My husband. He’s pretty great. We’ll be married 19 years this month, and I’ve come to the conclusion we do life together well. I’d be lost without him, and I don’t think it makes me any less of a woman to admit that. He is a wonderful husband, a dedicated father, and the hardest working man I know.
In addition to all of that, he’s a nurse.
Today, for National Nurses Day, we at DMB would like to thank and celebrate the many women and men in our Detroit community, and across the country, for their decision to devote their lives to serving others. You are a brave, selfless, committed, and elite group, who work hard with little gratitude. There is absolutely no match for what you do.
My husband, Adam, has worked in the Emergency Room at Henry Ford Hospital in Detroit for over 16 years. He often downplays his job. I think he’s been doing it for so long he maybe forgets the impact he has on his patient’s lives . . . one shift at a time. I can’t forget. I won’t forget. This is our life.
It is for all of this, that this wife couldn’t be more proud, and more thankful, that I am married to a man in such a remarkable and generous profession.
- You’ve worked shifts of 12 hours or more for your entire career.
- You’ve held out-of-control patients still until security arrives for fear of who they might hurt.
- You’ve handed your money to patients because they had nothing else.
- You’ve worked consistent overtime for 14 years so I could be a stay-at-home mom.
- You worked the midnight shift for 10+ years, because it meant a better paycheck for our family.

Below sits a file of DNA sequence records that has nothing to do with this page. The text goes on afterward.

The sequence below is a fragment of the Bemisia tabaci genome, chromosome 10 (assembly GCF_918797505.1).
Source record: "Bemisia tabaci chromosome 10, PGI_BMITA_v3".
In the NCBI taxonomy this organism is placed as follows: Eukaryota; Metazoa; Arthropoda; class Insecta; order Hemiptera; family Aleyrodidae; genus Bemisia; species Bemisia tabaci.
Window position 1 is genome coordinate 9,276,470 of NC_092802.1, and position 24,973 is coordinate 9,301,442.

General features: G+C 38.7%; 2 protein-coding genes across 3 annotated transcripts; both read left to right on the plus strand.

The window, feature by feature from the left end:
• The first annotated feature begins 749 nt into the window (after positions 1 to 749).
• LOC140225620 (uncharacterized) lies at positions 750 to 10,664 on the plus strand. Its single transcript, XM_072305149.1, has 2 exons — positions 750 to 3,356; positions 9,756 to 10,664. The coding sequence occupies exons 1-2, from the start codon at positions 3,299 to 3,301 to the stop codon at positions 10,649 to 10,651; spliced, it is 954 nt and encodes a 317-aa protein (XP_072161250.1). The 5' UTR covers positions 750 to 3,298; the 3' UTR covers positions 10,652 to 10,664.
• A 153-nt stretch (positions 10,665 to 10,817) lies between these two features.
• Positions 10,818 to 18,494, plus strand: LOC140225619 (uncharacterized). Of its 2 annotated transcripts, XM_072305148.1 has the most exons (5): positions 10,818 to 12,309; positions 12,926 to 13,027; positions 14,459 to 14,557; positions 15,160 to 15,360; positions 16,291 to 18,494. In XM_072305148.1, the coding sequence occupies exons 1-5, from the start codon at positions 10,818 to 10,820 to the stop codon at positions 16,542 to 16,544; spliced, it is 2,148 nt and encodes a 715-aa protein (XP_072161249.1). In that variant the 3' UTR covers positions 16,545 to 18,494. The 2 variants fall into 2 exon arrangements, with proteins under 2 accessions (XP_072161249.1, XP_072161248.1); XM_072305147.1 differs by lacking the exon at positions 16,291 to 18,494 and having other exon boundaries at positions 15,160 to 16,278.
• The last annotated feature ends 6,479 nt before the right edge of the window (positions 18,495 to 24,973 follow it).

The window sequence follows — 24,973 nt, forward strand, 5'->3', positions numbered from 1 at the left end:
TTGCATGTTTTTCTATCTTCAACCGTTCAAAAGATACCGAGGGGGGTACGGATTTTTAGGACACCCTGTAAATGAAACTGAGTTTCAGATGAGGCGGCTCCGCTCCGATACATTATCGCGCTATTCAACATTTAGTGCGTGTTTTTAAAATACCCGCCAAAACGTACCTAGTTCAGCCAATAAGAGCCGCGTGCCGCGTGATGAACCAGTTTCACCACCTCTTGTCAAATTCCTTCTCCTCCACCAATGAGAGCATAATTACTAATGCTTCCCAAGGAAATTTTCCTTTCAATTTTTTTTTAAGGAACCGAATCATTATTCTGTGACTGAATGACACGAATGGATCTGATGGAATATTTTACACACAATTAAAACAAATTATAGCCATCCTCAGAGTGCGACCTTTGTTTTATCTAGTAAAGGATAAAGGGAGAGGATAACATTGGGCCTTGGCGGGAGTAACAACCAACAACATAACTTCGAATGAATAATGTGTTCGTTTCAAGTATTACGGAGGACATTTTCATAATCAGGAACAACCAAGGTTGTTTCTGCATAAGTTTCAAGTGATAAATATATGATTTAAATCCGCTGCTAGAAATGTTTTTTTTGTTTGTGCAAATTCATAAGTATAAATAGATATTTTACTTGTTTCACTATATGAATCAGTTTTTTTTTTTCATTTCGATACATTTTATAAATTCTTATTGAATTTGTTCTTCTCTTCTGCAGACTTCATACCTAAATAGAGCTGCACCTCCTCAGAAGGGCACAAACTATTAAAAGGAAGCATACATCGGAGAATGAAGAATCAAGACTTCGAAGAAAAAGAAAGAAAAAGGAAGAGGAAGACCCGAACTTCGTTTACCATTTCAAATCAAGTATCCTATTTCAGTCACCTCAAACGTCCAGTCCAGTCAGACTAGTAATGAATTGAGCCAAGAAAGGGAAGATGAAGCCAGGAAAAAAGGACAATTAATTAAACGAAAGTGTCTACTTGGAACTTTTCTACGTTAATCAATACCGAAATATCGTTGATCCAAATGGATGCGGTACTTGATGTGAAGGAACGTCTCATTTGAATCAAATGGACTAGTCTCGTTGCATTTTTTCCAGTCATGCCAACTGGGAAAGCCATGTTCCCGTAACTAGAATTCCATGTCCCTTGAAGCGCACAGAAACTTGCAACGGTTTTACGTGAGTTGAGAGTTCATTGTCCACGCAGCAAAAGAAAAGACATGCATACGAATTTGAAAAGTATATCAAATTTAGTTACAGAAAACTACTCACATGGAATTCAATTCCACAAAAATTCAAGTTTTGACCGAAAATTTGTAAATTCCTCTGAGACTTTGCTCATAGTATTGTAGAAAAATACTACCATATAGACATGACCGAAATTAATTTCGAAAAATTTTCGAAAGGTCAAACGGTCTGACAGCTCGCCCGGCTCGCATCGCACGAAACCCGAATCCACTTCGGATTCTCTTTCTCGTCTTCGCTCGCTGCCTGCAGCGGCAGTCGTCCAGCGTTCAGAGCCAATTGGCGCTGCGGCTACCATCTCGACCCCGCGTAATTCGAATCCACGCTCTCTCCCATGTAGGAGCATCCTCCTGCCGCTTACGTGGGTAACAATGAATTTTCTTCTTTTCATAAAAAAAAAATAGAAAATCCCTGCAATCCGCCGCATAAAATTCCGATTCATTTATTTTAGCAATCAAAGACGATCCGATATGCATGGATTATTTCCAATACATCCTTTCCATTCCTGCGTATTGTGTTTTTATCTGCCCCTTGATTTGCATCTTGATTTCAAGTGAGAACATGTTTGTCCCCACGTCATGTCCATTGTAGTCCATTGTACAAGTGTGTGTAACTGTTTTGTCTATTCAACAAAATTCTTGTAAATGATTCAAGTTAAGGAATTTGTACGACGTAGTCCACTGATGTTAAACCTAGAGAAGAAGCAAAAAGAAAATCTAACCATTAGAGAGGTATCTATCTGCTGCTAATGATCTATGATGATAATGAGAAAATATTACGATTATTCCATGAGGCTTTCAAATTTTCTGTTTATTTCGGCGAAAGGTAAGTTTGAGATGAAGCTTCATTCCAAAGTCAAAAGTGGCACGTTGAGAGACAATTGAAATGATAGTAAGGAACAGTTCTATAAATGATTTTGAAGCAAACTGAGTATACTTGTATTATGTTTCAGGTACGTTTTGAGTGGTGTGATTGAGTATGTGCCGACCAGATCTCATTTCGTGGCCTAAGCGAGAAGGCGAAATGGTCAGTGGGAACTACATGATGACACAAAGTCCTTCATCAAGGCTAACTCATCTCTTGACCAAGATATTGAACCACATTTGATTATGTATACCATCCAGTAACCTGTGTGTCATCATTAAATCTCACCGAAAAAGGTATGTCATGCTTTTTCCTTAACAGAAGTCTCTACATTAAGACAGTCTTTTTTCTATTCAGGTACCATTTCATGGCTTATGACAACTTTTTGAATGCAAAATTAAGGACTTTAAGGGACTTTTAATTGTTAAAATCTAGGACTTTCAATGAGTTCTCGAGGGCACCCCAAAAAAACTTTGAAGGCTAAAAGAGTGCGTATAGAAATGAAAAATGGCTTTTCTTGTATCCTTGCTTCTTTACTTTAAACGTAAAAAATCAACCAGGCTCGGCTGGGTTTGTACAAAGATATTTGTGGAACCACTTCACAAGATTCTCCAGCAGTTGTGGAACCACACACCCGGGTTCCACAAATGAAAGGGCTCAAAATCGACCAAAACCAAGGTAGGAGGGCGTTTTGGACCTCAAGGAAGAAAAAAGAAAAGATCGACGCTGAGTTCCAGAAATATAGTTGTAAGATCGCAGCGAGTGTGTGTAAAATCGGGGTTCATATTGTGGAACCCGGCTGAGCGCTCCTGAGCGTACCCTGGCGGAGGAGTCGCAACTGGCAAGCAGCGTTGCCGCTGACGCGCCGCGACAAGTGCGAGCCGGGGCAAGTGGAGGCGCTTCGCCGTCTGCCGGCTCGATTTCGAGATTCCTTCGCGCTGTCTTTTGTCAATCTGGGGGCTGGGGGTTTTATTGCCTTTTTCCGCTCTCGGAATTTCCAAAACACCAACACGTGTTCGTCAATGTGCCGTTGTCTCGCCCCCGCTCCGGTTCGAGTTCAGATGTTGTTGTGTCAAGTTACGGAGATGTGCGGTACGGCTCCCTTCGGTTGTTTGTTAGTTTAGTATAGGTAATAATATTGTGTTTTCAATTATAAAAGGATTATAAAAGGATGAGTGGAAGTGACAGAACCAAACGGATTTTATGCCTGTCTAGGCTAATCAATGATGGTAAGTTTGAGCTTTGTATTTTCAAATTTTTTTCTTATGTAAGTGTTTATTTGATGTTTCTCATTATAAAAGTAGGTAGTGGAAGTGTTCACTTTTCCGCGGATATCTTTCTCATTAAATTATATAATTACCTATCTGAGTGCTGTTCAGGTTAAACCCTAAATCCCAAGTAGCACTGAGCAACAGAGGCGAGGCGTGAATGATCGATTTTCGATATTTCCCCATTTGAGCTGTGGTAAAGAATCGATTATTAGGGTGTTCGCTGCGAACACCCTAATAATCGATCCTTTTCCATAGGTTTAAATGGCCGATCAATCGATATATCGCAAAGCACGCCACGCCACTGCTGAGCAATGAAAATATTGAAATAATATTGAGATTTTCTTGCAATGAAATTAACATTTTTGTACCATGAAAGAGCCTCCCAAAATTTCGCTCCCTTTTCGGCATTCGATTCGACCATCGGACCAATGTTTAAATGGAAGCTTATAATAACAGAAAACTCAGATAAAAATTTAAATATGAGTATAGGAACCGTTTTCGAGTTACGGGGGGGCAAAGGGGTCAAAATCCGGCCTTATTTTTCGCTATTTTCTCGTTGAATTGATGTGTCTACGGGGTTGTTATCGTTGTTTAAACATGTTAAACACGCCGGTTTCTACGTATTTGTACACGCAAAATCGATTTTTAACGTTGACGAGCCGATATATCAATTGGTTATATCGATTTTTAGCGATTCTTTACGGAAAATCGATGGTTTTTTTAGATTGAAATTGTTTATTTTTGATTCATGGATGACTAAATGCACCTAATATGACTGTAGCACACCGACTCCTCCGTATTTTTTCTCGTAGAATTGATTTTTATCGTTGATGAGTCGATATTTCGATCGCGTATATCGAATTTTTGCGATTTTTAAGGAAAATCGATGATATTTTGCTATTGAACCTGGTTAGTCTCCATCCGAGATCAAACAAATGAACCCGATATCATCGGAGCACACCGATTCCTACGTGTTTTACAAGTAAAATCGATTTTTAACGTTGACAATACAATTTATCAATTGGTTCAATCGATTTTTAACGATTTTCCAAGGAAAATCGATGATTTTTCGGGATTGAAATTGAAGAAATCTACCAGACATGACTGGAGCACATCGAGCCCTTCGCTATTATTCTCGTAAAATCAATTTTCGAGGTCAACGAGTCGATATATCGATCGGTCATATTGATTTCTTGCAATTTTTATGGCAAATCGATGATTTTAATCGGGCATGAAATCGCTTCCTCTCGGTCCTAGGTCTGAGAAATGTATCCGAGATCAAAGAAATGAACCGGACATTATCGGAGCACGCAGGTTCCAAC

- You’ve answered so many of my medical questions, and yet remained patient when I felt it necessary to seek a second opinion . . . even, when the opinion went through Google.
- You see people at their absolute worst and take care of them no matter what.
- You’ve wiped, cleaned, and handled things no one should.
- You show loyalty to your job, while giving the same loyalty at home.
- You’ve gone to weddings, funerals, school events, family barbeques, soccer games, church, on vacation, and literally everywhere else, in a sleep deprived and foggy state.
- You’ve been a part of pulling things out of people that one might find in the sporting goods department.
- You’ve advised family and friends about sick loved ones, our loved ones, at times when it would have been easier to not answer the phone.
- You helped care for my father in his last days, so he could rest comfortably at home.
- You took care of me following my three C-sections that brought our sons into the world.
- You drove two hours in the middle of the night following your shift because a handicapped patient forgot her helmet . . . and you never told anyone.
- You’ve repeatedly seen the world as ugly as it can get, yet I see more compassion in you today than I ever have.
- You are not an alarmist, rather a calming force, to those who cross your path.
- You’ve learned and now you teach.
- You give people their dignity back.
- You are a healer.
- You keep people alive.
- You stand close by when the grieving begins.
- You have been, and will always be, my first responder.
Kindness, grace, empathy, humanity, heart, thoughtfulness, understanding, HELP; this is you dear husband, and so many others. You all have families, responsibilities, and lives outside of your stethoscope, and yet you continuously give over yourselves to your patients and your profession.
Although these words definitely are not enough, thank you for all you do.